How to Decorate a Classroom for Dr. Seuss

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Dr. Seuss and his engaging rhyming tales make their ways into many classrooms. If your students delight in exploring these classic books, make the theme of Dr. Seuss more pervasive in your space by planning your entire decor around this literary figure. By doing so, you can allow students to feel as if they have stepped into a magical Seuss land when they next walk into your room.

1 Follow the color scheme

Follow the color scheme of one of Seuss' books. Select the book that you and your students like best, and use the colors from this book as your color scheme, slapping some up on the walls, selecting table cloths that compliment these hues or purchasing a rug in one or more of these colors. If your students are particular fans of “The Cat in the Hat” for example, red, white and blue will likely feature prominently in your decor Similarly, if your students are fans of “The Lorax,” your room will likely be filled with vivid nature hues.

2 Create a bulletin board

Create a bulletin board with cover-scans of Seuss's books. Place cover scans of the books you have read along with student-written reviews on a prominent classroom bulletin board, encouraging students to dive into these tales while making your room decidedly more Seuss-y at the same time.

3 Feature Dr. Seuss characters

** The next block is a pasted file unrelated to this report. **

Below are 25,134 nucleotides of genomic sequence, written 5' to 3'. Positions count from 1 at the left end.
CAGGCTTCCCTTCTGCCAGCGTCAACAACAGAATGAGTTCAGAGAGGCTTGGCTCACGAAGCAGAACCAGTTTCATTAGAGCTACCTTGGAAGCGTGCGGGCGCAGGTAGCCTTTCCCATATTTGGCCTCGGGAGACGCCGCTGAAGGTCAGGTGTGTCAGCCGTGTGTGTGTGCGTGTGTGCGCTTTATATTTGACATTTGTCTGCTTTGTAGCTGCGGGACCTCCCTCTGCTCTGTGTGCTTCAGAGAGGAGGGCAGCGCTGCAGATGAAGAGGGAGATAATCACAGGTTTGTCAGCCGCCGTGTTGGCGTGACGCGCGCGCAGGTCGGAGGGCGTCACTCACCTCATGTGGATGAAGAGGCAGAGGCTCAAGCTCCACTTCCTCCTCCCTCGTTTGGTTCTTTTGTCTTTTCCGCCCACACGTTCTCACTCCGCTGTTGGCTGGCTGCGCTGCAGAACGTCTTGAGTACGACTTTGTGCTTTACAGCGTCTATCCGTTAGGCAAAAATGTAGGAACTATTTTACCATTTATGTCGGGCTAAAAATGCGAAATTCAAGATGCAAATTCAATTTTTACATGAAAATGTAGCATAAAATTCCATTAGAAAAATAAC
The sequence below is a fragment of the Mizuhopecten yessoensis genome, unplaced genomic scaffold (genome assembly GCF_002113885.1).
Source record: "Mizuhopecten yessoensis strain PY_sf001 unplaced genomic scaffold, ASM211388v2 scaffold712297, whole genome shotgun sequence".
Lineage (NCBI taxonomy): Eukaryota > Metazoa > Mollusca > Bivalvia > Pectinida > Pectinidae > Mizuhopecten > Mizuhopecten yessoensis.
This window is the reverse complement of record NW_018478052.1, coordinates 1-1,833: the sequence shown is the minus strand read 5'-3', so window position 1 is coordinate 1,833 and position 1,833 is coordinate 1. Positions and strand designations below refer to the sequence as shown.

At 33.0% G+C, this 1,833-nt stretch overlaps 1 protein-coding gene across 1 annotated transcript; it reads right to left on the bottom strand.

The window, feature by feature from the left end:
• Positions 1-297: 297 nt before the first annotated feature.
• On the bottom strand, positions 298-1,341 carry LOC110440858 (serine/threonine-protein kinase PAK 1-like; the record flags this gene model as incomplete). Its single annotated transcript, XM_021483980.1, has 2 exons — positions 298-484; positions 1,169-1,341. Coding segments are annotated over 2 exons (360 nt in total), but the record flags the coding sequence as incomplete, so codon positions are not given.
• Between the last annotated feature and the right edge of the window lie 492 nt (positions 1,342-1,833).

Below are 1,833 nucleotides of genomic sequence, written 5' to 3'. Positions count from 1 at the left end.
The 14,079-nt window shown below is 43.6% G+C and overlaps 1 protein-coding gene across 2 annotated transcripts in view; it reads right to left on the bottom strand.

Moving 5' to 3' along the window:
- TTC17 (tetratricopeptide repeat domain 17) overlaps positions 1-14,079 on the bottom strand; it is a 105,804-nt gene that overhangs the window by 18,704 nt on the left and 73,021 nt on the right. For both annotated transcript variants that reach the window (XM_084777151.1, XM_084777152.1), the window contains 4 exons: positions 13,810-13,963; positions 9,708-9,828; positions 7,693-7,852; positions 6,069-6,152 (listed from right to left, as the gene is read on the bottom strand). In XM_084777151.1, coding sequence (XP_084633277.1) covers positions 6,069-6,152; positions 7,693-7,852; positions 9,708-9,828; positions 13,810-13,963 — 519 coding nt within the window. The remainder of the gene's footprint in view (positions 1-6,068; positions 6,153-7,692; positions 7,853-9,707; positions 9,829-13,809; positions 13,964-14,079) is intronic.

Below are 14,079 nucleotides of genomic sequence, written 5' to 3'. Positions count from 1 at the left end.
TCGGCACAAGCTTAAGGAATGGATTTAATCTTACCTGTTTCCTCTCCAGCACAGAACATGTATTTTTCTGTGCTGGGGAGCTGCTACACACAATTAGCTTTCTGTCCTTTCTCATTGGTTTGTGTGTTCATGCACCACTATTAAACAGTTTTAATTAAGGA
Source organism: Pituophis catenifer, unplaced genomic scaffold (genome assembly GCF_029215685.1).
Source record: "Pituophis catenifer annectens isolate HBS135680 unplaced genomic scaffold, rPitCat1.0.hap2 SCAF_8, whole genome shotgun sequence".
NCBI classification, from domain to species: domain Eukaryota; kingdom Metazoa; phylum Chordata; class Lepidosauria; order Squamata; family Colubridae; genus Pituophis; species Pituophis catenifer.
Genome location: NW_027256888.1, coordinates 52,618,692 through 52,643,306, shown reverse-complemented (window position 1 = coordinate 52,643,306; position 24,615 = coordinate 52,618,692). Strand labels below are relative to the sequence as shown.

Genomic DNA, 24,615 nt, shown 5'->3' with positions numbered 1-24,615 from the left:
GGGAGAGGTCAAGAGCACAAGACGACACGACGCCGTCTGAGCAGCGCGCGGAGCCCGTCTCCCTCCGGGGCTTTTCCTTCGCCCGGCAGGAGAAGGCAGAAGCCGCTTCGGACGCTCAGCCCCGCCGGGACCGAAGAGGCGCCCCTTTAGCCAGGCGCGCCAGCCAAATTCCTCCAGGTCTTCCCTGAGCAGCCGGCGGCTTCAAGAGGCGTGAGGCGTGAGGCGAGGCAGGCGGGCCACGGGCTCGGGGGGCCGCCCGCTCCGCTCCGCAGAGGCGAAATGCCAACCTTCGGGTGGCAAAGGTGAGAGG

Feature Dr. Seuss characters. Copy images of Dr. Seuss figures, including The Cat in the Hat and Thing 1 and Thing 2, onto overhead transparencies. Project these images onto large sheets of paper, and trace around them. Color them and cut them out, attaching them to your wall.

4 Make Dr. Seuss-themed murals

Make Dr. Seuss-themed murals. Allow your students to plan and create Dr. Seuss-themed murals. Let students work in groups and paint murals featuring their favorite Dr. Seuss scenes and characters directly on your wall, or have them paint them on sizable pieces of paper that you can attach to your wall.

Erin Schreiner is a freelance writer and teacher who holds a bachelor's degree from Bowling Green State University. She has been actively freelancing since 2008. Schreiner previously worked for a London-based freelance firm. Her work appears on eHow, and RedEnvelope. She currently teaches writing to middle school students in Ohio and works on her writing craft regularly.